Oct 8, 2012 2:52 PM by The Associated Press
SAN FRANCISCO (AP) - State air pollution regulators say they do not expect California's air quality to worsen appreciably after the governor ordered the release of a dirtier blend of gasoline to help slash record-high pump prices.
The California Air Resources Board on Monday said the last time the state made an early shift to so-called "winter-blend" gasoline was in 2005, in response to supply disruptions caused by Hurricane Katrina.
AAA said the average price for a gallon of regular hit $4.668 Monday in California - the highest price in the nation.
Officials said it could take days before prices fall, depending on how quickly refineries can get the winter-blend fuel to market.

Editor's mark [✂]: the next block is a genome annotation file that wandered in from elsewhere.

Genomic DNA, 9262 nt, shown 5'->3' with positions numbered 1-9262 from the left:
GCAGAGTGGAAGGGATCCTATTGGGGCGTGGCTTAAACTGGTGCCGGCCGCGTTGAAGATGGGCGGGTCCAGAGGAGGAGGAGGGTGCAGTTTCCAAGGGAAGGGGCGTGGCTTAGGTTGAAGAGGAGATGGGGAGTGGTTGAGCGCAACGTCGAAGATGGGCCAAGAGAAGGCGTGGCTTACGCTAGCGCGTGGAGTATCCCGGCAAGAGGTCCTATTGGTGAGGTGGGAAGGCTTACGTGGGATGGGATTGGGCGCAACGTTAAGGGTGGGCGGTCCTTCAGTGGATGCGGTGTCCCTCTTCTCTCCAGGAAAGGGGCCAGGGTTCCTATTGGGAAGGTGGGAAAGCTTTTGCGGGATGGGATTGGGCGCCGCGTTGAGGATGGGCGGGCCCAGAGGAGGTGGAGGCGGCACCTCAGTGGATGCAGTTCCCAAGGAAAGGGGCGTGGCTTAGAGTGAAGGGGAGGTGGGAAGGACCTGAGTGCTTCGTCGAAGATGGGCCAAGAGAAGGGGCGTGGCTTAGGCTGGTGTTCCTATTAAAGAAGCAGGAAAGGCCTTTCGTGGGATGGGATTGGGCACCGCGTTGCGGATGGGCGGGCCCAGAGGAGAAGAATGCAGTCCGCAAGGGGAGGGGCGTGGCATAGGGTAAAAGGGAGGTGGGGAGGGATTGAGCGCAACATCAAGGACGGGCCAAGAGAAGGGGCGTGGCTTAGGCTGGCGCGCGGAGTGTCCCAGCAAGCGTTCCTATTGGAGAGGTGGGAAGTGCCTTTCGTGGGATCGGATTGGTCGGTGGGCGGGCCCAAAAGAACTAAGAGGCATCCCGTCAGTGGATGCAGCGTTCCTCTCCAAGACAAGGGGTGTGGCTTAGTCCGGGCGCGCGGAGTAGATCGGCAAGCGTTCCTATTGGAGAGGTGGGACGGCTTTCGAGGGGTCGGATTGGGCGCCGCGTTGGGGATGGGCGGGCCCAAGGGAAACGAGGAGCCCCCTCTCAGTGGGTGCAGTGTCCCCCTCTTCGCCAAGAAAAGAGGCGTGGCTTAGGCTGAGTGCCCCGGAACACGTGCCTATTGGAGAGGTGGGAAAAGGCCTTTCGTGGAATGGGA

California usually converts to the gas on Oct. 31. The fuel evaporates in heat more quickly than summer-blends.
A fuel's evaporation rate indicates how much raw fuel enters the environment, especially in warm weather.
(Copyright 2012 The Associated Press. All rights reserved. This material may not be published, broadcast, rewritten or redistributed.)
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